The expression level of a gene encoding 14-3-3sigma can be measured using an oligonucleotide derived from the nucleotide sequence of SEQ ID NO:1 or 2. In another embodiment, elevated 14-3-3sigma expression is detected using a PCR assay to detect 14-3-3sigma amplification. Primers can be created using the sequences of SEQ ID NOs: 1 or 2 or the GenBank cDNA or genomic sequences incorporated by reference, to detect 14-3-3sigma expression and amplification. Elevated expression of 14-3-3sigma can be detected by methods such as gel electrophoresis, comparative genomic hybridization or using tissue or cDNA microarrays. As is known in the art, primers or oligonucleotides are generally 15-40 bp in length, and usually flank unique sequence that can be amplified by methods such as polymerase chain reaction (PCR) or reverse transcriptase PCR. In yet another embodiment, elevated 14-3-3sigma expression is detected using an RT-PCR assay to detect 14-3-3sigma transcription levels.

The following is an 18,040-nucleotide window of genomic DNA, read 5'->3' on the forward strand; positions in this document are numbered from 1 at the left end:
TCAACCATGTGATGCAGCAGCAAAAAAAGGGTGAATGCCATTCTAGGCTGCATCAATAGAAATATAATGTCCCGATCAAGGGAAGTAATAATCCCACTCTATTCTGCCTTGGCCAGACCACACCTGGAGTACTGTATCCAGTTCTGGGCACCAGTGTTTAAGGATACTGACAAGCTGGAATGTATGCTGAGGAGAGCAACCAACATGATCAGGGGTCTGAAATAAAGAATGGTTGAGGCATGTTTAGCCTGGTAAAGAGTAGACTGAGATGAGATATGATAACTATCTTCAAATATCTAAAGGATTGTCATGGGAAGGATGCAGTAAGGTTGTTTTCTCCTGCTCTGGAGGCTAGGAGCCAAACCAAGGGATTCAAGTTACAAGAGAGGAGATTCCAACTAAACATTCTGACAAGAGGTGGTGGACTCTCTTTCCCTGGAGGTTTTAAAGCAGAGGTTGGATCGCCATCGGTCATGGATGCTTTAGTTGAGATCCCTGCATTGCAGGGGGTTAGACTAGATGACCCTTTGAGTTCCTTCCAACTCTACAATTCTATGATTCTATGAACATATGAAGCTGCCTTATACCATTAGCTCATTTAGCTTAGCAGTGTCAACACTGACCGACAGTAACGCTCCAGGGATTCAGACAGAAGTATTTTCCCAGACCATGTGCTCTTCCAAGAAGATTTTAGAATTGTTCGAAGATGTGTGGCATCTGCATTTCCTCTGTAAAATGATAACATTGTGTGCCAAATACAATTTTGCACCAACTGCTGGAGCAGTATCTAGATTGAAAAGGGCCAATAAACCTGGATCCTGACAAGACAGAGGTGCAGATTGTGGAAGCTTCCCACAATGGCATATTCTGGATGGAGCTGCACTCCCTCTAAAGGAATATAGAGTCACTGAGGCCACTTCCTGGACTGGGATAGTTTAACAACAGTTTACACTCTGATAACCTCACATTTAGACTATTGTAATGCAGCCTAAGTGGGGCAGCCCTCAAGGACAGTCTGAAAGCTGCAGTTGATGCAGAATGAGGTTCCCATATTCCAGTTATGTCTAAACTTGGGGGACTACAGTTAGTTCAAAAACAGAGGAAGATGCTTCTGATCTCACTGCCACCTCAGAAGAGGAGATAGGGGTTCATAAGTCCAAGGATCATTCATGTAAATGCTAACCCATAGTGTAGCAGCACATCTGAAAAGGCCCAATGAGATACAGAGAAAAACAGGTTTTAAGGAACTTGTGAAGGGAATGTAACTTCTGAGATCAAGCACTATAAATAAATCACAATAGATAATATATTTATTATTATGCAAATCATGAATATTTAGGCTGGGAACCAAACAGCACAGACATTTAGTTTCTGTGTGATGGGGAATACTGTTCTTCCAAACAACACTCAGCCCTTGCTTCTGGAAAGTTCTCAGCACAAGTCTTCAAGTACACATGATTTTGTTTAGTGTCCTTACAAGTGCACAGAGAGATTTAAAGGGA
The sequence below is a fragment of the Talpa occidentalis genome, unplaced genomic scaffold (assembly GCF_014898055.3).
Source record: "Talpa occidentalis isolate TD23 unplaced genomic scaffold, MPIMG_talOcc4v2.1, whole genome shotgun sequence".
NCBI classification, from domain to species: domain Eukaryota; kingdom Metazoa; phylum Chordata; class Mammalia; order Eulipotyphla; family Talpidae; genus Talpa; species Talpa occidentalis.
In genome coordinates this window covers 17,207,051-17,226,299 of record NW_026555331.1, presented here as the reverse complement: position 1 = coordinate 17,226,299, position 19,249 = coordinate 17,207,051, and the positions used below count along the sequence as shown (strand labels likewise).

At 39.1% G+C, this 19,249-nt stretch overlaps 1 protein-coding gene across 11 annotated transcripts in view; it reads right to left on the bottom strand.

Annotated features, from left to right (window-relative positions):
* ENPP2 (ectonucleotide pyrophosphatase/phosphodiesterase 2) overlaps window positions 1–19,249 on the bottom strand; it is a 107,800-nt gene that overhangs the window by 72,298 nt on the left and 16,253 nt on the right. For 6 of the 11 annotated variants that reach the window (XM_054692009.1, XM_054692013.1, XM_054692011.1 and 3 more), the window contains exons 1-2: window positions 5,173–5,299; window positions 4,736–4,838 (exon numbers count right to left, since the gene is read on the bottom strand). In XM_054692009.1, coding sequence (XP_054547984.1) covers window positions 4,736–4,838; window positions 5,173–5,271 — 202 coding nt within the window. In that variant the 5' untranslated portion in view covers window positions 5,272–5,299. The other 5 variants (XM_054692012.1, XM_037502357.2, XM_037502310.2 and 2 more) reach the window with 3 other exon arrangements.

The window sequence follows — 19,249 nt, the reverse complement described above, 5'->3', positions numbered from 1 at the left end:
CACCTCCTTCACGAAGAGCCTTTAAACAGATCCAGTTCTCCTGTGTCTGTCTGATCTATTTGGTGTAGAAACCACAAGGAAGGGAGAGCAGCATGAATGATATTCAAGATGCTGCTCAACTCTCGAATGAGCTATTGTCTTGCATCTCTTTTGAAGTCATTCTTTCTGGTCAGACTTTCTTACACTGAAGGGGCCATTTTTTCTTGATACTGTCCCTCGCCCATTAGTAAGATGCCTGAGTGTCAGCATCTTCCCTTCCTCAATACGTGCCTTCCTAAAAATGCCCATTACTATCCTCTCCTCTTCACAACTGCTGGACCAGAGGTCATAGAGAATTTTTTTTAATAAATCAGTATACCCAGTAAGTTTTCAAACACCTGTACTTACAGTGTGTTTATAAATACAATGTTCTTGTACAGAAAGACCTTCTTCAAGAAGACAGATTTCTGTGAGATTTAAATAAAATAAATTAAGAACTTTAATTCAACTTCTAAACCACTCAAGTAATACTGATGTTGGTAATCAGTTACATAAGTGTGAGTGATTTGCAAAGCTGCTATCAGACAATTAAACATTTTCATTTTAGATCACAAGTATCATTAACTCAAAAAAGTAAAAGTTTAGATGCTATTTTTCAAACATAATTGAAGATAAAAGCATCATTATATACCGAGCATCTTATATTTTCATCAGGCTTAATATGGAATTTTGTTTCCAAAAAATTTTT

The expression level of a gene is measured by measuring the amount or number of molecules of mRNA or transcript in a cell. The measuring can comprise directly measuring the mRNA or transcript obtained from a cell, or measuring the cDNA obtained from an mRNA preparation thereof. Such methods of extracting the mRNA or transcript from a cell, or preparing the cDNA thereof are well known to those skilled in the art. In other embodiments, the expression level of a gene can be measured by measuring or detecting the amount of protein or polypeptide expressed, such as measuring the amount of antibody that specifically binds to the protein in a dot blot or Western blot. The proteins described in the present invention can be overexpressed and purified or isolated to homogeneity and antibodies raised that specifically bind to each protein. Such methods are well known to those skilled in the art.